Map Matching based on GraphHopper
This repository will soon move directly to graphhopper/graphhopper. Give us your star there too!
Map matching is the process to match a sequence of real world coordinates into a digital map. Read more at Wikipedia. It can be used for tracking vehicles' GPS information, important for further digital analysis. Or e.g. attaching turn instructions for any recorded GPX route.
Currently this project is under heavy development but produces already good results for various use cases. Let us know if not and create an issue!
See the demo in action (black is GPS track, green is matched result):
Apache License 2.0
Discussion happens here.
Installation and Usage
Java 8 and Maven >=3.3 are required. For the 'core' module Java 7 is sufficient.
Then you need to import the area you want to do map-matching on:
git checkout [stable-branch] # optional ./map-matching.sh action=import datasource=./some-dir/osm-file.pbf vehicle=car
As an example you use
datasource=./map-data/leipzig_germany.osm.pbf as road network base or any other pbf or xml from here.
The optional parameter
vehicle defines the routing profile like
You can also provide a comma separated list. For all supported values see the variables in the FlagEncoderFactory of GraphHopper.
If you have already imported a datasource with a specific profile, you need to remove the folder graph-cache in your map-matching root directory.
Now you can do these matches:
./map-matching.sh action=match gpx=./some-dir/*.gpx
As example use
gpx=./matching-core/src/test/resources/*.gpx or one specific gpx file.
Possible arguments are:
instructions=de # default=, type=String, if an country-iso-code (like en or de) is specified turn instructions are included in the output, leave empty or default to avoid this gps_accuracy=15 # default=15, type=int, unit=meter, the precision of the used device
This will produce gpx results similar named as the input files.
Developer note: After changing the code you should run
mvn clean before running
UI and matching Service
Access the simple UI via localhost:8989.
You can post GPX files and get back snapped results as GPX or as compatible GraphHopper JSON. An example curl request is:
curl -XPOST -H "Content-Type: application/gpx+xml" -d @/path/to/gpx/file.gpx "localhost:8989/match?vehicle=car&type=json"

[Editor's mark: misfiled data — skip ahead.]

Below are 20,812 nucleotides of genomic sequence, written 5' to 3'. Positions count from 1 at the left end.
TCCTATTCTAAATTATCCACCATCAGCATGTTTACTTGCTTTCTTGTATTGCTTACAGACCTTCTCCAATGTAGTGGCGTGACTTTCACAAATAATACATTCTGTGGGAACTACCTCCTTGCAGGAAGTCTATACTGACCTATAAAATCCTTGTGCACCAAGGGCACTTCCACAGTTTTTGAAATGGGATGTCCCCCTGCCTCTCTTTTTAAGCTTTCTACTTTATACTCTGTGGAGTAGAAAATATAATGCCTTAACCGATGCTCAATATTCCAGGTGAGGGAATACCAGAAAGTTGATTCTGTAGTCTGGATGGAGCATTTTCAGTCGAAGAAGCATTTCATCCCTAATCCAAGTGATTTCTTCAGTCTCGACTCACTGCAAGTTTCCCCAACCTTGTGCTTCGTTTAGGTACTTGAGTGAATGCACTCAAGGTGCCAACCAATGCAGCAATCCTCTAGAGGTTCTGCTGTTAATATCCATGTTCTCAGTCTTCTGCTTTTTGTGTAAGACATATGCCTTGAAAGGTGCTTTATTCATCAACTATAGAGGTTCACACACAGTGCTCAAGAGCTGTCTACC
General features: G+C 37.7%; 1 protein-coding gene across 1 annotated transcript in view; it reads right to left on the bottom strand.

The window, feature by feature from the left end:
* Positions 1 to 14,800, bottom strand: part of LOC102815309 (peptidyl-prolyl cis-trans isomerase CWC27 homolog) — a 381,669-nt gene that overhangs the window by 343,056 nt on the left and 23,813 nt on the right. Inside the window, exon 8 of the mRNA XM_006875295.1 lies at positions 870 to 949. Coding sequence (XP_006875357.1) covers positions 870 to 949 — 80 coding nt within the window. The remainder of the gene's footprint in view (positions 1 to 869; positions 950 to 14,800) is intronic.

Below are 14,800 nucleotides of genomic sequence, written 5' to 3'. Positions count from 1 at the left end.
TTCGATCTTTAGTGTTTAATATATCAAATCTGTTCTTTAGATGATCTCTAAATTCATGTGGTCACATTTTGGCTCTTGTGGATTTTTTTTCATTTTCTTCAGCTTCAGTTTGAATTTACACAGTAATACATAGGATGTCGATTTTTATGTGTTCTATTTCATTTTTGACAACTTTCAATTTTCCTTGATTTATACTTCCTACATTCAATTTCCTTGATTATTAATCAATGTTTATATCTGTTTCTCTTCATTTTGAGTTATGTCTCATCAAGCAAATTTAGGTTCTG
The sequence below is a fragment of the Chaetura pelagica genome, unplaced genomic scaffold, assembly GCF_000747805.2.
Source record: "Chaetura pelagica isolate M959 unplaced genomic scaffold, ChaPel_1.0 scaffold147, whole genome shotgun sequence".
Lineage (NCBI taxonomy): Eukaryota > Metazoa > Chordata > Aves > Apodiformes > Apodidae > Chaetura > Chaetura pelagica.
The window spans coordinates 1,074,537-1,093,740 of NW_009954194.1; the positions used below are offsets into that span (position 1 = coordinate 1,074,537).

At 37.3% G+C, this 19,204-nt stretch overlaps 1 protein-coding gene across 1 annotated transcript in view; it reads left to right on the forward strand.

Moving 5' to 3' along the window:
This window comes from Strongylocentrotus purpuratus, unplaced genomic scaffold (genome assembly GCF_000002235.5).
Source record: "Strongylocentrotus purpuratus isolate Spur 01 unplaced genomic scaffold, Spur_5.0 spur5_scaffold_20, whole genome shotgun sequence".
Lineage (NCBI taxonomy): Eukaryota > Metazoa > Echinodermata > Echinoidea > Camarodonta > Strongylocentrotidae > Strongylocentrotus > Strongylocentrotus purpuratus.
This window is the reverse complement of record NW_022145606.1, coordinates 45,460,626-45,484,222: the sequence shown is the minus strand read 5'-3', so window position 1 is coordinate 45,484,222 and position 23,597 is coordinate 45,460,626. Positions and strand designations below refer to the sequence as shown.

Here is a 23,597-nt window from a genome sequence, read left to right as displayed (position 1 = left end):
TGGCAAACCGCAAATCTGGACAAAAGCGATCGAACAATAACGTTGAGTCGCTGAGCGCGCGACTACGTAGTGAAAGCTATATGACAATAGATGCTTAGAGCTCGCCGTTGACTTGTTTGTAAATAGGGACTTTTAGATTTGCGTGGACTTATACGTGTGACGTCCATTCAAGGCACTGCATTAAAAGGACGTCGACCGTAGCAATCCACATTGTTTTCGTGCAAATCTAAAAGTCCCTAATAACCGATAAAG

Determine the maximum bounds of one or more GPX file:
./map-matching.sh action=getbounds gpx=./track-data/.*gpx
Or use this Java snippet:
// import OpenStreetMap data GraphHopper hopper = new GraphHopper(); hopper.setOSMFile("./map-data/leipzig_germany.osm.pbf"); hopper.setGraphHopperLocation("./target/mapmatchingtest"); CarFlagEncoder encoder = new CarFlagEncoder(); hopper.setEncodingManager(new EncodingManager(encoder)); hopper.getCHFactoryDecorator().setEnabled(false); hopper.importOrLoad(); // create MapMatching object, can and should be shared accross threads GraphHopperStorage graph = hopper.getGraphHopperStorage(); LocationIndexMatch locationIndex = new LocationIndexMatch(graph, (LocationIndexTree) hopper.getLocationIndex()); MapMatching mapMatching = new MapMatching(graph, locationIndex, encoder); // do the actual matching, get the GPX entries from a file or via stream List<GPXEntry> inputGPXEntries = new GPXFile().doImport("nice.gpx").getEntries(); MatchResult mr = mapMatching.doWork(inputGPXEntries); // return GraphHopper edges with all associated GPX entries List<EdgeMatch> matches = mr.getEdgeMatches(); // now do something with the edges like storing the edgeIds or doing fetchWayGeometry etc matches.get(0).getEdgeState();
with this maven dependency:
<dependency> <groupId>com.graphhopper</groupId> <artifactId>map-matching</artifactId> <!-- or 0.9-SNAPSHOT for the unstable --> <version>0.8.2</version> </dependency>
Note that the edge and node IDs from GraphHopper will change for different PBF files, like when updating the OSM data.
The map matching algorithm mainly follows the approach described in
Newson, Paul, and John Krumm. "Hidden Markov map matching through noise and sparseness." Proceedings of the 17th ACM SIGSPATIAL International Conference on Advances in Geographic Information Systems. ACM, 2009.
This algorithm works as follows. For each input GPS position, a number of map matching candidates within a certain radius around the GPS position is computed. The Viterbi algorithm as provided by the hmm-lib is then used to compute the most likely sequence of map matching candidates. Thereby, the distances between GPS positions and map matching candidates as well as the routing distances between consecutive map matching candidates are taken into account. The GraphHopper routing engine is used to find candidates and to compute routing distances.
Before GraphHopper 0.8, this faster but more heuristic approach was used.